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Rite of Election relocating to new venue

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SAN DIEGO — A massive Catholic liturgy that annually draws about 3,500 people is moving to a new venue this year.
The Rite of Election and Call to Continuing Conversion, the diocesan ceremony that represents a major step in the process of becoming Catholic, will be celebrated on Sunday, March 1, at the Town and Country convention center in Mission Valley.
For the past 10 years, the event had taken place down-town at Golden Hall, where it was held 20 times over the past 27 years.
“We decided to move to a larger venue that would accommodate our needs and our growing community,” Diocesan Chancellor Maria Olivia Galván explained.
About 1,000 catechumens (those who have never been baptized) and candidates (those who are baptized but have not been fully initiated) from about 75 Catholic faith communities, including parishes, college campus ministries and military communities, are expected to attend. They will be accompanied by their godparents and sponsors, as well as parish RCIA (Rite of Christian Initiation of Adults) team members and other guests.
During the Rite of Election and Call to Continuing Conversion, the catechumens and candidates are presented to Bishop Robert W. McElroy, who asks whether they have been fully prepared to enter the Church. Upon receiving an affirmative response from their godparents and sponsors, the bishop declares the catechumens to be “members of the elect, to be initiated into the sacred mysteries,” and urges the candidates to “hear the Lord’s call to conversion and be faithful to your baptismal covenant.”
The elect will be baptized and both the elect and the candidates will receive their first Holy Communion and the sacrament of confirmation at their parishes during the Easter Vigil Mass.

“While all diocesan liturgies are filled with great joy, in the Rite of Election, we witness the Holy Spirit fully alive and at work, inspiring an abundance of faith, hope and love,” said Noreen McInnes, director of the diocesan Office for Liturgy and Spirituality. The rite is composed of a Liturgy of the Word, “in which the catechumens and candidates encounter Christ in the Word, the celebrant, and the assembly, but leaves them hungering for the encounter with Christ in the Eucharist, which begins at the Easter Vigil.”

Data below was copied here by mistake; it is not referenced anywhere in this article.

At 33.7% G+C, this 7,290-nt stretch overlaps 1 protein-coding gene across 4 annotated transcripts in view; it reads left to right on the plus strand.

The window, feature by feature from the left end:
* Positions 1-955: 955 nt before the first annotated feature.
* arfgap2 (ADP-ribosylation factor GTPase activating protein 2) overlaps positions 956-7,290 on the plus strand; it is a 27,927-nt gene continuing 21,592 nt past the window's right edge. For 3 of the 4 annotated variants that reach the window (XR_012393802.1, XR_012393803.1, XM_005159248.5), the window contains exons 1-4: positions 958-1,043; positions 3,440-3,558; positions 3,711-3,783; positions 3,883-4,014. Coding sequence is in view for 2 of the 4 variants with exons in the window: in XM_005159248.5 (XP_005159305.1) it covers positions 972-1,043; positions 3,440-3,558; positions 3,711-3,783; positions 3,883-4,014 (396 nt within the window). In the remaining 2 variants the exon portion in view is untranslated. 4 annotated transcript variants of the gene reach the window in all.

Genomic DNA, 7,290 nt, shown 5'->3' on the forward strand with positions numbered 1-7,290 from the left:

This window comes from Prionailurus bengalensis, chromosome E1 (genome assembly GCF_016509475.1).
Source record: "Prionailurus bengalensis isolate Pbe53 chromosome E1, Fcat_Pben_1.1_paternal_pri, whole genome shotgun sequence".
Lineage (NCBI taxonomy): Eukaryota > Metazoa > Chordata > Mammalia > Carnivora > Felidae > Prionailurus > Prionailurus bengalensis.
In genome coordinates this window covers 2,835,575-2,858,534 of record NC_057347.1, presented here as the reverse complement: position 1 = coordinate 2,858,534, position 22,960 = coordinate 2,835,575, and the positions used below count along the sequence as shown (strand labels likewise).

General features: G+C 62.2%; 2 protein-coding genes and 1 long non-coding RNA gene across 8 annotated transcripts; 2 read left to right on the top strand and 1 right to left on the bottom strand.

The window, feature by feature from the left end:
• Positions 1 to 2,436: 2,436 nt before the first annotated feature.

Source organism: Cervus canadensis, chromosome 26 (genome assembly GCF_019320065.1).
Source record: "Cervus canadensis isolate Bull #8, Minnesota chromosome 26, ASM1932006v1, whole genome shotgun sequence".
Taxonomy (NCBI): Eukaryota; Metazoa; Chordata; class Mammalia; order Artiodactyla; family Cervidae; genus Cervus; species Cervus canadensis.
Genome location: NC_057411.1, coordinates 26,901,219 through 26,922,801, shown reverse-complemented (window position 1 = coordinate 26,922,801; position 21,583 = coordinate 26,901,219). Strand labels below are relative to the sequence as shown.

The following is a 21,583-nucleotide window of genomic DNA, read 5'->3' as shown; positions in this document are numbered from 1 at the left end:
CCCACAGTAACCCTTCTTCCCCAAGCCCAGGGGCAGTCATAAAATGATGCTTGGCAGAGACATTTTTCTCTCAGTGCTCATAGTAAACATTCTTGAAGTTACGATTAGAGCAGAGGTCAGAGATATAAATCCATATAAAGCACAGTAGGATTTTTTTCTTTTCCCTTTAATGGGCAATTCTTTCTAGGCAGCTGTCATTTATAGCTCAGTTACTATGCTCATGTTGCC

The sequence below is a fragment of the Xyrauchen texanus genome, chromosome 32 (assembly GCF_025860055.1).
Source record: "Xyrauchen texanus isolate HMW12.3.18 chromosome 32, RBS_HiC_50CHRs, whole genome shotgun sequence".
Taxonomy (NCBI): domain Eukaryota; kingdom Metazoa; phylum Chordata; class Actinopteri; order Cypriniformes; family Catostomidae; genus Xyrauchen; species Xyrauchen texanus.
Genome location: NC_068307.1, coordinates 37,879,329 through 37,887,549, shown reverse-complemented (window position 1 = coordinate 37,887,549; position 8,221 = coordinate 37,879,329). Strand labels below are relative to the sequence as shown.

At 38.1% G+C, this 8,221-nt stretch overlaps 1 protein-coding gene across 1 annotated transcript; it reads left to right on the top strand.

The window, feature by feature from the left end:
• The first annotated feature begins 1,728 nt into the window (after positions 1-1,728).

Galván said the Rite of Election and Call to Continuing Conversion is “one of those moments that the Church is really looking forward to” each year. Despite the many challenges facing both the Church and the world today, she said, the number of catechumens and candidates shows that “there’s so much hope and hope is very much alive.”
The large scale of the event shows the catechumens and candidates, who have experienced parish life but perhaps do not yet comprehend the size and scope of a diocese, that they are part of something much larger than themselves, Galván said.
But the sight of about 1,000 soon-to-be Catholics standing before the bishop in the auditorium, she said, is also something that inspires the many current members of the Church in attendance.
“To see that, it really fills your heart with joy,” Galván said, noting that the catechumens and candidates represent a diverse group that runs the gamut from young children to the elderly.
“I’m glad that they’re finding a home in the Catholic Church,” she said.

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